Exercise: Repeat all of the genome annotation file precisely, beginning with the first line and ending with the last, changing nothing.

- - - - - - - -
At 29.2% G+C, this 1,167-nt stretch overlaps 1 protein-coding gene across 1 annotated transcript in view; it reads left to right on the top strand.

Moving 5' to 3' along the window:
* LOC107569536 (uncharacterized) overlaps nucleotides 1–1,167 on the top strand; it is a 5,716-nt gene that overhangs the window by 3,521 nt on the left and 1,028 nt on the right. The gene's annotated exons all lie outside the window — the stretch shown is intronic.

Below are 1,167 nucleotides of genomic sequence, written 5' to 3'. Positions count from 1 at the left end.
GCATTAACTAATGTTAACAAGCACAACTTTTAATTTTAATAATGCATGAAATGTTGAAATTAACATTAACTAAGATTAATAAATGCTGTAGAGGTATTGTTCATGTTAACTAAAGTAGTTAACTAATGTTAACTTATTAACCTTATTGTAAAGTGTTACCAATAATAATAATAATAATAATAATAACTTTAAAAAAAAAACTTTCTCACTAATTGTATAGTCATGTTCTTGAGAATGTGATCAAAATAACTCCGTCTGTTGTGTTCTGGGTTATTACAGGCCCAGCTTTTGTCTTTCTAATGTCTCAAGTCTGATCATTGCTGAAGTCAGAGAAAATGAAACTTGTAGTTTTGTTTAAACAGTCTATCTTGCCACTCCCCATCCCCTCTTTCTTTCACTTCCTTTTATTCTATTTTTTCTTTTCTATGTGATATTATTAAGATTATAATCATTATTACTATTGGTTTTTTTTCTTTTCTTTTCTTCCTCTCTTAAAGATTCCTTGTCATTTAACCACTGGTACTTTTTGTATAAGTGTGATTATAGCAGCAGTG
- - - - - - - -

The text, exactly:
At 29.2% G+C, this 1,167-nt stretch overlaps 1 protein-coding gene across 1 annotated transcript in view; it reads left to right on the top strand.

Moving 5' to 3' along the window:
* LOC107569536 (uncharacterized) overlaps nucleotides 1–1,167 on the top strand; it is a 5,716-nt gene that overhangs the window by 3,521 nt on the left and 1,028 nt on the right. The gene's annotated exons all lie outside the window — the stretch shown is intronic.

Below are 1,167 nucleotides of genomic sequence, written 5' to 3'. Positions count from 1 at the left end.
GCATTAACTAATGTTAACAAGCACAACTTTTAATTTTAATAATGCATGAAATGTTGAAATTAACATTAACTAAGATTAATAAATGCTGTAGAGGTATTGTTCATGTTAACTAAAGTAGTTAACTAATGTTAACTTATTAACCTTATTGTAAAGTGTTACCAATAATAATAATAATAATAATAATAACTTTAAAAAAAAAACTTTCTCACTAATTGTATAGTCATGTTCTTGAGAATGTGATCAAAATAACTCCGTCTGTTGTGTTCTGGGTTATTACAGGCCCAGCTTTTGTCTTTCTAATGTCTCAAGTCTGATCATTGCTGAAGTCAGAGAAAATGAAACTTGTAGTTTTGTTTAAACAGTCTATCTTGCCACTCCCCATCCCCTCTTTCTTTCACTTCCTTTTATTCTATTTTTTCTTTTCTATGTGATATTATTAAGATTATAATCATTATTACTATTGGTTTTTTTTCTTTTCTTTTCTTCCTCTCTTAAAGATTCCTTGTCATTTAACCACTGGTACTTTTTGTATAAGTGTGATTATAGCAGCAGTG